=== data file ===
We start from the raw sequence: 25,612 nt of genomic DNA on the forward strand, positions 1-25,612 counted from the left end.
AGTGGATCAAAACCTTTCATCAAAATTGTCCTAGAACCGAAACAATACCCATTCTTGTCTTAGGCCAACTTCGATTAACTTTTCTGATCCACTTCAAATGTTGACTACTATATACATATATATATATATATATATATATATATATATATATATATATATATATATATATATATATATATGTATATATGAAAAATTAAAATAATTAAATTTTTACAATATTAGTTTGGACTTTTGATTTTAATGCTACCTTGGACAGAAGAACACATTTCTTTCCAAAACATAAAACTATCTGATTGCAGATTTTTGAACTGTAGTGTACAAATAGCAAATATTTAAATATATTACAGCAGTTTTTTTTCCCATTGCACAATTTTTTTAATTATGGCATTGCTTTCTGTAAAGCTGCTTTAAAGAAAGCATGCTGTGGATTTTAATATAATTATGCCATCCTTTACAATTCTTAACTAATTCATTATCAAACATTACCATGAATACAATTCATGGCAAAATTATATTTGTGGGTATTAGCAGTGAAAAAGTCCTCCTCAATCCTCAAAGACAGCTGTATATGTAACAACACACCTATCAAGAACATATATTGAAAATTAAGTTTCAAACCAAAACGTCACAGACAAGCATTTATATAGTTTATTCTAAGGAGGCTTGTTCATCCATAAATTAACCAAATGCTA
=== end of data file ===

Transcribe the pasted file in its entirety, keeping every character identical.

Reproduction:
We start from the raw sequence: 25,612 nt of genomic DNA on the forward strand, positions 1-25,612 counted from the left end.
AGTGGATCAAAACCTTTCATCAAAATTGTCCTAGAACCGAAACAATACCCATTCTTGTCTTAGGCCAACTTCGATTAACTTTTCTGATCCACTTCAAATGTTGACTACTATATACATATATATATATATATATATATATATATATATATATATATATATATATATATATATATATATATGTATATATGAAAAATTAAAATAATTAAATTTTTACAATATTAGTTTGGACTTTTGATTTTAATGCTACCTTGGACAGAAGAACACATTTCTTTCCAAAACATAAAACTATCTGATTGCAGATTTTTGAACTGTAGTGTACAAATAGCAAATATTTAAATATATTACAGCAGTTTTTTTTCCCATTGCACAATTTTTTTAATTATGGCATTGCTTTCTGTAAAGCTGCTTTAAAGAAAGCATGCTGTGGATTTTAATATAATTATGCCATCCTTTACAATTCTTAACTAATTCATTATCAAACATTACCATGAATACAATTCATGGCAAAATTATATTTGTGGGTATTAGCAGTGAAAAAGTCCTCCTCAATCCTCAAAGACAGCTGTATATGTAACAACACACCTATCAAGAACATATATTGAAAATTAAGTTTCAAACCAAAACGTCACAGACAAGCATTTATATAGTTTATTCTAAGGAGGCTTGTTCATCCATAAATTAACCAAATGCTA